Each of the 150 frames in one movie is compared with the corresponding frame of the other movie, giving 150 VDP outputs which are then combined by Minkowski summation into a single number (Watson, 1998; Watson et al., 2001). This is one prediction of how different the two movie clips would seem to be. The VDP could show differences for two reasons. First, if the movies are essentially of the same scene but are moving temporally at a different rate, the compared frames will get out of synchrony. Second, at an extreme, the VDP would show differences even if the two movie clips were actually static but had different spatial content. This method of comparing frames will be sensitive to differences in spatial structure as well as to differences in dynamics, and is a measure of overall difference in spatio-temporal structure
The Temporal Model: Stepwise within-movie comparison.
Here the two movies are first analyzed separately. Each frame in a movie clip is compared with the successive frame in the same movie; with 150 frames, this gives 149 VDP comparison values which are combined to a single value by Minkowski summation (Figure 3B). This is a measure of the overall dynamic content of the movie clip, and is calculated for each of the paired movies separately. The difference between the values for the two clips is a measure of the difference in overall dynamic content. It would be uninfluenced by any spatial differences in scene content.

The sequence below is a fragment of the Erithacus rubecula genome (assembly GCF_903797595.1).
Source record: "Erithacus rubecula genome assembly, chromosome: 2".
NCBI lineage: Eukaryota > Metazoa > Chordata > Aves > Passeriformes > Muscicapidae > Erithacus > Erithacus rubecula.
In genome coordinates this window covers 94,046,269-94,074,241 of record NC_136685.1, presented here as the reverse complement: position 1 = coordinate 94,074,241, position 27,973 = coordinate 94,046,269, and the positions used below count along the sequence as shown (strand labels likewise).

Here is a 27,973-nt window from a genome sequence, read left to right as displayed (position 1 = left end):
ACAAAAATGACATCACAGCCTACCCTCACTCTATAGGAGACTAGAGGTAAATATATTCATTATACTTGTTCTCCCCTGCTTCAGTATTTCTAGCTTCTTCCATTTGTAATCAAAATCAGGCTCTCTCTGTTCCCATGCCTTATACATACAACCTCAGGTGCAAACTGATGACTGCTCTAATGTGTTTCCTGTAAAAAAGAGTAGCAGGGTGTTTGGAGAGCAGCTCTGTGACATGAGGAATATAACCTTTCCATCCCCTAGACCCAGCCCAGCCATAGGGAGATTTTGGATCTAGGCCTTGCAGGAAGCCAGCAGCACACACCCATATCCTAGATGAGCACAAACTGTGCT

The Ordered-Temporal Model: Hybrid two-step movie comparison.
The previous measure gives overall dynamic structure but may not, for instance illustrate whether particular dynamic events occur at different times within the two movie clips (Figure 3C). Here, each frame in a movie clip is compared directly with the succeeding frame (as before) but this dynamic frame difference is now compared with the dynamic difference between the two equivalent frames in the other movie clip. So within each movie, the nth frame is compared to the (n + 1)th frame, and then these two differences (the nth difference from each movie) are compared to generate a between-movie difference. The 149 between-movie differences are combined again by Minkowski summation. This gives a measure of the perceived difference in ordered dynamic content, irrespective of any spatial scene content differences. This model has the advantage of being sensitive to dynamic changes occurring both within each movie and between the two. 
Modeling realistic impulse functions